Following on from the use of Google Apps, we make extensive use of Google Talk for IM. This integrates very well into Gmail with the web UI having a chat widget, “buddy” status in e-mail conversations and searchable chat logging. That all works seemlessly on Android with the native client that runs in the background and again integrates into the Android notifications panel. If someone initiates a chat with me, it will pop up on Adium on my Macs, in the Gmail web UI and on my Android phone. I can choose which device to use and switch between them without interrupting the conversation.
This is not possible on the iPhone, which requires you to be viewing the web UI to chat. This is a problem with being unable to run background processes but regardless, there isn’t a native Gtalk app provided by Google. You would need to use a 3rd party app and probably make use of push notifications to get the chat alerts when it isn’t running.
We also use Skype and the experience on the iPhone is far superior than on Android because the iPhone has a fully native app that includes text and voice chat as well as both incoming and outgoing “landline” calls to your Skype number.
In contrast, Android has a “Skype Lite” app that lets you make and receive calls but through a local number that uses your bundled minutes instead rather than a direct VoIP P2P connection. Incoming calls work by setting up call forwarding to your mobile phone number, which uses your Skype credit. This works well when you are “mobile” as it does not require a data connection (the iPhone Skype client doesn’t work over 3G).
Conclusion: Since GTalk is built into the Android OS it is the clear winner here, particularly for the ability to seemlessly switch between devices. Skype is functional on both platforms but there are “hidden” costs involved with using Skype on Android.
Remote access – SSH
Server issues always occur when you’re not at your main computer so being able to connect remotely on your phone is very useful! Android has a free app called ConnectBot which looks like it could be a good SSH client but I was unable to figure out how to actually get it to connect! Having entered the hostname into the “quick connect” box there was no button to actually connect, nor could I add any “favourite” hosts. Entering an IP address was frustrating because the Android number panel returned to the keyboard after each “full stop” character, of which there are several in IP addresses!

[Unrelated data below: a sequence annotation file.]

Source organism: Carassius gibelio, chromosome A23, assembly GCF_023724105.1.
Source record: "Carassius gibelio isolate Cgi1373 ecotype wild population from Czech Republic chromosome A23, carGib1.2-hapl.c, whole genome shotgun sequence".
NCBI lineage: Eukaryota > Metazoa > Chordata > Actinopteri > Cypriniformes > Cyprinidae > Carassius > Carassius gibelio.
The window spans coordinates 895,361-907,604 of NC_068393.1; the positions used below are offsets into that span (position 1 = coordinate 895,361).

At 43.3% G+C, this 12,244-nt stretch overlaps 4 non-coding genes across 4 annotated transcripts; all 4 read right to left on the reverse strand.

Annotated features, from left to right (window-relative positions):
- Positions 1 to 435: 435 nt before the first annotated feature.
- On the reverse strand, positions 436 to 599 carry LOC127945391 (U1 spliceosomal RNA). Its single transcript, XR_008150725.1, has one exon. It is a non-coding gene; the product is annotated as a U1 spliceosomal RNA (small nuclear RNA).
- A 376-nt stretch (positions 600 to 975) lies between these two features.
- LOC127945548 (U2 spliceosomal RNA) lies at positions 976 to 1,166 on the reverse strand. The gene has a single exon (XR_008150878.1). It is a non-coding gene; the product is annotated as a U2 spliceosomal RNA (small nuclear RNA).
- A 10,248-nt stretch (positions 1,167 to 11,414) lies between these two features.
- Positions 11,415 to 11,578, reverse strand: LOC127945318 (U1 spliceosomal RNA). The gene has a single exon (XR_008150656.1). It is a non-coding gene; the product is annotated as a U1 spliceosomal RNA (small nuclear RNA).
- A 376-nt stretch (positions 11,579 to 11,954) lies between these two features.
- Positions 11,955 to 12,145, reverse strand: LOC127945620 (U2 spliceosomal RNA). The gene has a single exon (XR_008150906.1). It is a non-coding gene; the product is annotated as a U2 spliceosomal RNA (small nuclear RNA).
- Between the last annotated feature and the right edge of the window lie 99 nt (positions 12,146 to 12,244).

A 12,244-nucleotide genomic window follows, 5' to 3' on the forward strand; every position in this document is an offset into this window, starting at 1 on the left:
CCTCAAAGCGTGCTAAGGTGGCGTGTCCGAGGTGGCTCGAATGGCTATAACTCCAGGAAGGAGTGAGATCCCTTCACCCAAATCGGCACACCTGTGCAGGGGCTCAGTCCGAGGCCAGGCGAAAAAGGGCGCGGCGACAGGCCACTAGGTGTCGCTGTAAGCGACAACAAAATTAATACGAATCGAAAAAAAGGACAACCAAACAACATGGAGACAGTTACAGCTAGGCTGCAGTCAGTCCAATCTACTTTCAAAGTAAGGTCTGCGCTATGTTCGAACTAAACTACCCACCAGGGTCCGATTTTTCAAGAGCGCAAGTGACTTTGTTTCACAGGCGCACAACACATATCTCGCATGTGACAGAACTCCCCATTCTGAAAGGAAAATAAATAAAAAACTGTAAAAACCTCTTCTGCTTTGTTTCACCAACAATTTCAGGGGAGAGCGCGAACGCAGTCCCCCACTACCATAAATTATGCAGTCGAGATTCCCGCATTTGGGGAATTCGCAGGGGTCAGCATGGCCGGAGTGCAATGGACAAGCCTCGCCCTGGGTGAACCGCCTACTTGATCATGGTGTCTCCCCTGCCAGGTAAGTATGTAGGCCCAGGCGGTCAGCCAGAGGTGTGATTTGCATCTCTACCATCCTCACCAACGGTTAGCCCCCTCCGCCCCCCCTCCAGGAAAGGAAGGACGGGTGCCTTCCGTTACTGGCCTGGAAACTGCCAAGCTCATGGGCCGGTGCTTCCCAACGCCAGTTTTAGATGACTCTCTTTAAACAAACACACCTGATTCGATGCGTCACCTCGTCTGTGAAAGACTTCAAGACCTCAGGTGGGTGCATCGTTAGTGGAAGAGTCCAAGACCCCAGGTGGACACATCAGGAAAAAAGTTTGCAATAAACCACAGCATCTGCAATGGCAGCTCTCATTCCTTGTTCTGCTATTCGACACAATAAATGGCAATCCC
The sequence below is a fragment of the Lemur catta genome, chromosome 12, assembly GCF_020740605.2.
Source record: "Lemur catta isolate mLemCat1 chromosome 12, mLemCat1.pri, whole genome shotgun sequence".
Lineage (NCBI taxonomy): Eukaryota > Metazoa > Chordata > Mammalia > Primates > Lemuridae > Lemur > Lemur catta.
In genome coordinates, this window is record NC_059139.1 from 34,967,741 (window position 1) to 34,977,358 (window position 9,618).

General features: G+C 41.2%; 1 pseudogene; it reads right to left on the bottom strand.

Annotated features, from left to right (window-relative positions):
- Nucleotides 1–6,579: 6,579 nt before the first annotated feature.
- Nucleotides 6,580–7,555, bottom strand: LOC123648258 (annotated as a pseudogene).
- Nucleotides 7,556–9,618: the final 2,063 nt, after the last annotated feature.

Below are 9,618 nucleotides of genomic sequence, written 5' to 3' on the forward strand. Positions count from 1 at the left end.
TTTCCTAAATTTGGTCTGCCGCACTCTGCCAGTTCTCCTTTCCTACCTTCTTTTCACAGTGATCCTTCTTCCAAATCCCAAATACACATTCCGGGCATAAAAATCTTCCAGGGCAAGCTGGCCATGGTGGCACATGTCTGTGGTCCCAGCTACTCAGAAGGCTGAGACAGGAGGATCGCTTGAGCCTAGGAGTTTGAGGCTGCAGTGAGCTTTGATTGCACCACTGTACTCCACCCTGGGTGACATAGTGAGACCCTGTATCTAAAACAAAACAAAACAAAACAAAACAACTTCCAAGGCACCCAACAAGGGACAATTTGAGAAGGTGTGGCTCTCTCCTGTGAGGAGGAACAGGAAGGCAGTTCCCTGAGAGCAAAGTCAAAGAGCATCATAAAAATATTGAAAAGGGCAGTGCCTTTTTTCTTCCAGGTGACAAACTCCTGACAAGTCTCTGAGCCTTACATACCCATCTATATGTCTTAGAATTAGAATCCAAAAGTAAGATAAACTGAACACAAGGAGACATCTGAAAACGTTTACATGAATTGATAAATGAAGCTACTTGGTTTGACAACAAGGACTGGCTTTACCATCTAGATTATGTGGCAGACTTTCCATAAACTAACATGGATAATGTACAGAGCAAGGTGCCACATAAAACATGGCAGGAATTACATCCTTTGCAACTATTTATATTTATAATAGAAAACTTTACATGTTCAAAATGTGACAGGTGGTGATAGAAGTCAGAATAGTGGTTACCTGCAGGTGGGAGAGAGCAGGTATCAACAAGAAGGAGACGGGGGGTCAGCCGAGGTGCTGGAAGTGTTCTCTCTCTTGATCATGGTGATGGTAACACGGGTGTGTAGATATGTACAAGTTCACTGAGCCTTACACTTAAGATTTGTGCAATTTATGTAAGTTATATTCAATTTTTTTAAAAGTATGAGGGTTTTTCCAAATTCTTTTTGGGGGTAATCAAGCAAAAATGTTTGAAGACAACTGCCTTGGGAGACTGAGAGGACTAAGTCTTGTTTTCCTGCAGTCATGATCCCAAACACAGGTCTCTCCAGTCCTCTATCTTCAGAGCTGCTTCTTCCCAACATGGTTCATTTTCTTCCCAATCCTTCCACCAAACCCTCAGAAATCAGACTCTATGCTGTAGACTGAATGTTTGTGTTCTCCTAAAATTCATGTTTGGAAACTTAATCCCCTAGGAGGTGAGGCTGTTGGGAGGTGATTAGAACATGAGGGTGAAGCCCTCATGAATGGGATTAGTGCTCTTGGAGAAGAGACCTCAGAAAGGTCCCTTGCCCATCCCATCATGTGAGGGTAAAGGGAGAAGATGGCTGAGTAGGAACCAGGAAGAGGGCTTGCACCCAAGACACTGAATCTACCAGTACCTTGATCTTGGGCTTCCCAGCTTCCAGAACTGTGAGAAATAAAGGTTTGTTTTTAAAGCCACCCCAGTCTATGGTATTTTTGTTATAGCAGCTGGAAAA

The ConnectBot app gives you access to the local terminal but attempting to execute the “ssh” command to connect to a remote host presented a permission denied error. Having connected to the local terminal, it was added as an automatic favourite so I tried to edit the details to allow me to connect to the remote host. Unfortunately, it didn’t seem to pick up the change in hostname and despite disconnecting and reconnecting, the client still connected to the local host.
In contrast, there are several (free and non-free) SSH client apps available for the iPhone. Many are buggy and difficult to use but the one I have settled with is iSSH. This has almost all the features you’d expect from an SSH client – saved hosts, managing multiple connections, common shortcut keys. It also has a passcode screen to prevent access to the app.
The key feature of any phone based SSH client is the ability to use SSH keys as they can be specific to each device and easily revoked. Both the iPhone and Android apps support these.
Conclusion: Since the Android app completely failed to work, the iPhone wins! There are several apps to choose from on the iPhone, free and paid, so you can pick which app suits you best. Android only has the one app.
Remote Access – VPN